// secure-counter.js
var ownerId
exports.claimOwnership = () => {
  if (ownerId) throw new Error('I already have an owner!')
  ownerId = System.caller.id
}
var counter = 0
exports.increment = () => {
  if (System.caller.id !== ownerId) throw new Error('You are not my owner!')
  return counter++
}

This backend provides a counter which only the owner can increment. (The owner is established as the first user to connect and call claimOwnership().) The call log will note the caller ID for every call, along with the caller’s signature on the call data.

When debugmode is on, you can set the caller id to anything using the Basic Auth header when connecting to the server’s websocket. For example:

$ nodevms exec ./secure-counter.js --debug

# in another term, the repl call:
$ nodevms repl localhost:5555 --user bob

NOTE: The current version of NodeVMS does not have production authentication implemented. Only the debugmode authentication is available.

Calling out of the backend and accessing “Oracles”

The current version of NodeVMS does not let the backend-script access other processes, the network, or the FS (other than the files dat-archive). This is for two reasons:

  1. It’s safer to run untrusted backends if they are sandboxed, and
  2. It encourages deterministic and auditable backends.

This means that, at this time, you cannot contact “Oracles.”

What is an Oracle? An Oracle is a source of information that cannot be audited, usually because the source of its information is not auditably modeled in an backend. Put another way, it is a black box which a backend consults. Examples of Oracles include: sensors (eg a thermometer), random number generators, the wall clock, and a stock-price service. Any time an Oracle is used, it has to be trusted by the users, and it has to be modeled specially to deal with nondeterminism.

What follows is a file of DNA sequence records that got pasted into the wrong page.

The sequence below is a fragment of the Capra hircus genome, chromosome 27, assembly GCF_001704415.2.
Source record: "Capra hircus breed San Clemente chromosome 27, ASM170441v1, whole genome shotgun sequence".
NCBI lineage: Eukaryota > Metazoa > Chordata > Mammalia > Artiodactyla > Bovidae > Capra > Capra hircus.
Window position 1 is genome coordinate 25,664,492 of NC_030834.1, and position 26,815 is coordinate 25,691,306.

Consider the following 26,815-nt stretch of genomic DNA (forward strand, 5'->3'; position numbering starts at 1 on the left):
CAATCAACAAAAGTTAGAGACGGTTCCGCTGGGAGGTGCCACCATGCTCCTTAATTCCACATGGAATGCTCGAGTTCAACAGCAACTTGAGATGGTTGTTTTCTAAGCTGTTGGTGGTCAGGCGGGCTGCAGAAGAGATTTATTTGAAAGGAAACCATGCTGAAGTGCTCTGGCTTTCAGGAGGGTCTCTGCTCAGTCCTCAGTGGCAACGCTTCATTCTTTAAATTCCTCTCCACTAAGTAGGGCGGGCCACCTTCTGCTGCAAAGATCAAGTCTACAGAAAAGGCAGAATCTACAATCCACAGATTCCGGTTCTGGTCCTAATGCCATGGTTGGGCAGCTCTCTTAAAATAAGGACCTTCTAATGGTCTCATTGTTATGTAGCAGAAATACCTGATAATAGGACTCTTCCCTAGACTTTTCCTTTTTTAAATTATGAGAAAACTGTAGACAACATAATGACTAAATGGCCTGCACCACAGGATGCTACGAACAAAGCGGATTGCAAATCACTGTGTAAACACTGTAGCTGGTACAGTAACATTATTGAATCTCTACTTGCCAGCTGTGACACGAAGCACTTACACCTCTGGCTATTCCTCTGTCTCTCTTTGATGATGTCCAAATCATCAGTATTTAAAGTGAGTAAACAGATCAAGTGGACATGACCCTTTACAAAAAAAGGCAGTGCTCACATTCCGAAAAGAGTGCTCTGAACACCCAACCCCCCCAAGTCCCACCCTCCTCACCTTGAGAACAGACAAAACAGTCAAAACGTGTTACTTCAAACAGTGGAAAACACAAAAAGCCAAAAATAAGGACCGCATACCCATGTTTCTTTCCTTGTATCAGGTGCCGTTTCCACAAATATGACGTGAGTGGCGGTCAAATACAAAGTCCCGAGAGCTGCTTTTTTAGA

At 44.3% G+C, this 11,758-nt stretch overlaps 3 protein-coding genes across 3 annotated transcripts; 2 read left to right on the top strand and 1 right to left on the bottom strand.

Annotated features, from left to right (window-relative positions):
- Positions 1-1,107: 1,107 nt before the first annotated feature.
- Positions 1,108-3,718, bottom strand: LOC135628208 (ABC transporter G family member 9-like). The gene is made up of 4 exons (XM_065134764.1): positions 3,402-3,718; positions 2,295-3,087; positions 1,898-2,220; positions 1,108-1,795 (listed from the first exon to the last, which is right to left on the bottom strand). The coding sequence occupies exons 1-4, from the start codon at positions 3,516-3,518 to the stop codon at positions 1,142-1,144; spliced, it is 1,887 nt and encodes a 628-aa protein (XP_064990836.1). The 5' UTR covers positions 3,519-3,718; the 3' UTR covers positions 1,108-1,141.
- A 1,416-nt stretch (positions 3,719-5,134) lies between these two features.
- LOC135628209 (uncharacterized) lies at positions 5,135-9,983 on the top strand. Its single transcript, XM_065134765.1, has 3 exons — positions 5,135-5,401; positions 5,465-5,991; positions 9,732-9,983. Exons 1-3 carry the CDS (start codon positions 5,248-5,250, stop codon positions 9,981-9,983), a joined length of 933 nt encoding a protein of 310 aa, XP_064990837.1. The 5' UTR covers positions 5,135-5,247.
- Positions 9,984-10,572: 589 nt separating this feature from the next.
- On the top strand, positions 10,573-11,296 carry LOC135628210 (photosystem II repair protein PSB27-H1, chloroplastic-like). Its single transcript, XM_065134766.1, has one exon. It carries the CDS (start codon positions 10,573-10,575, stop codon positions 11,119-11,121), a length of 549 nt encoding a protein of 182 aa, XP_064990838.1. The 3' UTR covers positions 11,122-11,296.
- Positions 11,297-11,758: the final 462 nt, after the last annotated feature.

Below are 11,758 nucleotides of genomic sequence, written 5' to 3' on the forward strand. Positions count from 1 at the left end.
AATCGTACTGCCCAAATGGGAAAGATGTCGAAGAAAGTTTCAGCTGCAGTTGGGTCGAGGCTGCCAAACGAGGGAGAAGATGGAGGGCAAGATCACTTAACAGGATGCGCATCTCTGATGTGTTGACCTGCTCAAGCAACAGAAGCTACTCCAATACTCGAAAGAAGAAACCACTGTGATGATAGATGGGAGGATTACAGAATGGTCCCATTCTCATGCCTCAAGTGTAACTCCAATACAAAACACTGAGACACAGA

About nondeterminism. Backend scripts are designed to be deterministic. Their output state is a function of their call log: if you replay the call log against the backend script, you should get the same files archive. However, Oracles are nondeterministic- they introduce information which is not provided by the call log. There is currently no way to model Oracles or indeterminism in NodeVMS. If your backend’s effects are not fully deterministic, then there is a good chance that verification will fail.

This is an example of a simple non-deterministic backend:

exports.rand = async function () {
  return Math.random() // ignore the fact that we could seed this random
}

The return value is not replayable in this backend, and so an audit would fail.

In the future, there will be a way to record non-determinism – essentially by wrapping areas of code and storing the output in the call log. It will look something like this:

exports.rand = async function () {
  return await System.oracle(() => Math.random())
}

The System.oracle() wrapper will cache the return value so that replays of the log can use the same values, and not call the internal logic.

The exports.init() method

If the script exports a .init method, it will be called on initial setup. This is to enable preparation on the files archive (ie to create folders and initial state). After the first call, it will never be called again and is not exposed as an RPC endpoint.

The script-wide lock

Because it’s important that a NodeVMS backend has deterministic results, NodeVMS only executes one RPC call at a time – all other calls are queued until the active call returns. This is called a “script-wide lock.” The script-wide lock is less efficient, but it improves the replayability of the backend.

JS client

You can programmatically connect to a NodeVMS backend using nodevms-client:

var RPCClient = require('nodevms-client')
var client = new RPCClient()
await client.connect('localhost:5555')
console.log(await client.increment())

The rpc object will have all of the methods exported by the backend. Each method returns a promise, and can take any number of arguments.

The connect() function takes a set of opts:

RPC.connect(backendURL, {
  user: 'bob'  // who should we connect as? (default null)
})

Further reading